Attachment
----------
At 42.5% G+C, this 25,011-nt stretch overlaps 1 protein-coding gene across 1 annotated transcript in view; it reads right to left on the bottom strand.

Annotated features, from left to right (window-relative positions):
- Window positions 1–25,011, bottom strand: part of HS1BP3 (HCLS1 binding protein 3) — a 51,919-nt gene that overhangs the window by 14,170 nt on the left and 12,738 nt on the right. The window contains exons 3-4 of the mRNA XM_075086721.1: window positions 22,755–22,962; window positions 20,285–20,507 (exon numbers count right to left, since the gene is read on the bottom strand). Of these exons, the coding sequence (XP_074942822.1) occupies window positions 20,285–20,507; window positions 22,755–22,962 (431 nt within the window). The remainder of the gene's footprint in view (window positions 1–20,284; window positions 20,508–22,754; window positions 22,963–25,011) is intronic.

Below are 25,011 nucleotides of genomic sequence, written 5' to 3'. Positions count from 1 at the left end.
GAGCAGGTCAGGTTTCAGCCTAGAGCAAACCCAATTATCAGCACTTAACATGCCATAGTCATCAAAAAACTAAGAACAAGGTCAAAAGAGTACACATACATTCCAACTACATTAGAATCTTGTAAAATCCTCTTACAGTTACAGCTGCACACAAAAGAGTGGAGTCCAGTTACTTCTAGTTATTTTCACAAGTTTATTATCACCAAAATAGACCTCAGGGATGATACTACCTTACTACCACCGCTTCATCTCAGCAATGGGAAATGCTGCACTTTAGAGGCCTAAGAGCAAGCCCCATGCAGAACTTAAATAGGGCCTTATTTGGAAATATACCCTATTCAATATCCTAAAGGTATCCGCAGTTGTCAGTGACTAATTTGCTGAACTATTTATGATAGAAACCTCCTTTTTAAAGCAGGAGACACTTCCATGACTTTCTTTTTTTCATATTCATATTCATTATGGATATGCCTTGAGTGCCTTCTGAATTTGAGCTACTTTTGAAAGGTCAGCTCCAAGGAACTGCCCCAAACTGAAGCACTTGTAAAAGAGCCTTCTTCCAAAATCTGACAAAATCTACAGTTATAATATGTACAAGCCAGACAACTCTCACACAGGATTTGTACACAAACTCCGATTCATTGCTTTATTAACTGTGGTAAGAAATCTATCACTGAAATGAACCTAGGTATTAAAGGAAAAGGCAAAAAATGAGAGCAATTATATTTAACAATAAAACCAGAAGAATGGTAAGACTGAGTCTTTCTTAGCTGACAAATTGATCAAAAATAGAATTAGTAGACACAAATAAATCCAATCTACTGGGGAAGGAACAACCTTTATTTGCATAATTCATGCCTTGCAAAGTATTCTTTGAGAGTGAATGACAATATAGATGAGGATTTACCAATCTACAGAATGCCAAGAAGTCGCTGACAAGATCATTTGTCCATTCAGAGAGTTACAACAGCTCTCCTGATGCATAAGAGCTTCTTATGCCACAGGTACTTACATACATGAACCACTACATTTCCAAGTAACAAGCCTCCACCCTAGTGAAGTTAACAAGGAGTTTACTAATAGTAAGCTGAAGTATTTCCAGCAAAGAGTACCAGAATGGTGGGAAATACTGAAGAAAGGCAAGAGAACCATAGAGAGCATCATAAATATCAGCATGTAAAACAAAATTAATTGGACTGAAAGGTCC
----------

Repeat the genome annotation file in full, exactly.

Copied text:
At 42.5% G+C, this 25,011-nt stretch overlaps 1 protein-coding gene across 1 annotated transcript in view; it reads right to left on the bottom strand.

Annotated features, from left to right (window-relative positions):
- Window positions 1–25,011, bottom strand: part of HS1BP3 (HCLS1 binding protein 3) — a 51,919-nt gene that overhangs the window by 14,170 nt on the left and 12,738 nt on the right. The window contains exons 3-4 of the mRNA XM_075086721.1: window positions 22,755–22,962; window positions 20,285–20,507 (exon numbers count right to left, since the gene is read on the bottom strand). Of these exons, the coding sequence (XP_074942822.1) occupies window positions 20,285–20,507; window positions 22,755–22,962 (431 nt within the window). The remainder of the gene's footprint in view (window positions 1–20,284; window positions 20,508–22,754; window positions 22,963–25,011) is intronic.

Below are 25,011 nucleotides of genomic sequence, written 5' to 3'. Positions count from 1 at the left end.
GAGCAGGTCAGGTTTCAGCCTAGAGCAAACCCAATTATCAGCACTTAACATGCCATAGTCATCAAAAAACTAAGAACAAGGTCAAAAGAGTACACATACATTCCAACTACATTAGAATCTTGTAAAATCCTCTTACAGTTACAGCTGCACACAAAAGAGTGGAGTCCAGTTACTTCTAGTTATTTTCACAAGTTTATTATCACCAAAATAGACCTCAGGGATGATACTACCTTACTACCACCGCTTCATCTCAGCAATGGGAAATGCTGCACTTTAGAGGCCTAAGAGCAAGCCCCATGCAGAACTTAAATAGGGCCTTATTTGGAAATATACCCTATTCAATATCCTAAAGGTATCCGCAGTTGTCAGTGACTAATTTGCTGAACTATTTATGATAGAAACCTCCTTTTTAAAGCAGGAGACACTTCCATGACTTTCTTTTTTTCATATTCATATTCATTATGGATATGCCTTGAGTGCCTTCTGAATTTGAGCTACTTTTGAAAGGTCAGCTCCAAGGAACTGCCCCAAACTGAAGCACTTGTAAAAGAGCCTTCTTCCAAAATCTGACAAAATCTACAGTTATAATATGTACAAGCCAGACAACTCTCACACAGGATTTGTACACAAACTCCGATTCATTGCTTTATTAACTGTGGTAAGAAATCTATCACTGAAATGAACCTAGGTATTAAAGGAAAAGGCAAAAAATGAGAGCAATTATATTTAACAATAAAACCAGAAGAATGGTAAGACTGAGTCTTTCTTAGCTGACAAATTGATCAAAAATAGAATTAGTAGACACAAATAAATCCAATCTACTGGGGAAGGAACAACCTTTATTTGCATAATTCATGCCTTGCAAAGTATTCTTTGAGAGTGAATGACAATATAGATGAGGATTTACCAATCTACAGAATGCCAAGAAGTCGCTGACAAGATCATTTGTCCATTCAGAGAGTTACAACAGCTCTCCTGATGCATAAGAGCTTCTTATGCCACAGGTACTTACATACATGAACCACTACATTTCCAAGTAACAAGCCTCCACCCTAGTGAAGTTAACAAGGAGTTTACTAATAGTAAGCTGAAGTATTTCCAGCAAAGAGTACCAGAATGGTGGGAAATACTGAAGAAAGGCAAGAGAACCATAGAGAGCATCATAAATATCAGCATGTAAAACAAAATTAATTGGACTGAAAGGTCC